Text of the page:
Évora to Almendres Cromlech: 17.5km | 28 min
Less than a half an hour drive from Évora is a mysterious megalithic site dating back to the 6th millennium BC in the clearing of a beautiful cork oak forest – Almendres Cromlech. The ring of granite stones is the most extensive set of organised menhirs in Portugal and among the largest in Europe.
If you decide not to have lunch in Évora, this is a beautiful area for a picnic. Before you leave Évora; grab some of the famous Alentejo cheese and black Iberian Presunto, fresh crusty bread, and maybe even a cheeky bottle of gorgeous Alentejo wine. There are lots of wonderful little Charcutarias – deli-style shops in Évora for this.
Find a shady cork tree to enjoy the culinary spoils of the region in the beautiful Alentejo countryside.
Almendres Cromlech to Arraiolos Castle: 29km | 37 min
Less than 40 minutes from Almendres Cromlech and 20 minutes from Évora is the town of Arraiolos. The town is known for a tradition of hand-embroidered rugs dating back to the 12th century.
It is also home to one of the few circular castles in the world. From the 14th century castle, you have commanding views of the Alentejo landscape over the white houses of the village of Arraiolos.
Wineries Near Évora
If you have time in the afternoon, there are some beautiful monasteries and wineries near Évora worth visiting. Convento da Cartuxa and the neighbouring Adega da Cartuxa (Cartuxa Winery) are only 5 minutes | 2km from Évora.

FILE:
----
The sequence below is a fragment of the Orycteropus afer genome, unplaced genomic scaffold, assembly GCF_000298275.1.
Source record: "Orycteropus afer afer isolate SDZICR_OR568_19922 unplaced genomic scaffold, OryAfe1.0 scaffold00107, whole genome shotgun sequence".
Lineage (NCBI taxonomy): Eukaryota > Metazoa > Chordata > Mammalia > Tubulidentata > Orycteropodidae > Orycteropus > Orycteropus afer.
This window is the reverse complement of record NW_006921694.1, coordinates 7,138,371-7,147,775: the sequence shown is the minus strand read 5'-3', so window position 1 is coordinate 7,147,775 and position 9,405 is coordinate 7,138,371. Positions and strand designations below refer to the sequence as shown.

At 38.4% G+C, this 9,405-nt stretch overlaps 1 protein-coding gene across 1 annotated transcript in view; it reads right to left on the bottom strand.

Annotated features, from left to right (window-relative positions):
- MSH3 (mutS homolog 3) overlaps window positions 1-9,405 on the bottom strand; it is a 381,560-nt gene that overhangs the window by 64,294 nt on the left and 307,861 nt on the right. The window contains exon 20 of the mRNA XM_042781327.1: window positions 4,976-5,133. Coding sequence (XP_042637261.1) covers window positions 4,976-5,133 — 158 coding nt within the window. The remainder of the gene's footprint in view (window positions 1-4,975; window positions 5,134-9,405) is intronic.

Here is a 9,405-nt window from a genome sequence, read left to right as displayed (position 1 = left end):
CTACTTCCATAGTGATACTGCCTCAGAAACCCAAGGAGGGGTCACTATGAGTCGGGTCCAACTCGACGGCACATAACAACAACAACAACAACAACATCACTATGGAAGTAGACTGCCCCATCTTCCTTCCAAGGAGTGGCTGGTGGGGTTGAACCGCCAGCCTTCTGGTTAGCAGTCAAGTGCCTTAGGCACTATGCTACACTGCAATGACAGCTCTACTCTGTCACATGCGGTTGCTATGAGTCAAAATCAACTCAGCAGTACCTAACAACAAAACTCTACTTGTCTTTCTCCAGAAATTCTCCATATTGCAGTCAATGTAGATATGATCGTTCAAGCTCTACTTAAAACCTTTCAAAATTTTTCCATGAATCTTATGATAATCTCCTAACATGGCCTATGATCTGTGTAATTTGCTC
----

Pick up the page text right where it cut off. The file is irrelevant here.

Cartuxa produces the famous Pera Manca red wine, considered one of the best wines in Portugal. It is possible to take a cellar tour or a food and wine tasting. Prices start at €27 pp. See here for details. Cartuxa also has a restaurant and wine bar in the historical centre near the cathedral.
Return to Évora for a final evening. We recommend seeing The Roman Temple of Évora by night if you haven’t already. Make sure you try some of Alentejo’s best culinary offerings at one of Évora’s many outstanding restaurants.
Two restaurants in Évora we enjoy are:
- Restaurant Botequim da Mouraria – R. da Mouraria 16A, 7000-585 Évora
- Tasquinha do Oliveira – R. Cândido dos Reis 45, 7000-524 Évora
Both serve exceptional home-style, typical Alentejo cuisine. Make sure you arrive right at opening time as both only seat 8-10 people and typically don’t take reservations. Botequim da Mouraria has been written up in guide books so will attract a crowd in the busy season. Once the restaurants are full, that is often the only service for the night. You may well see the closed sign being put up on the door not long after you have been seated.
Where to Stay in Évora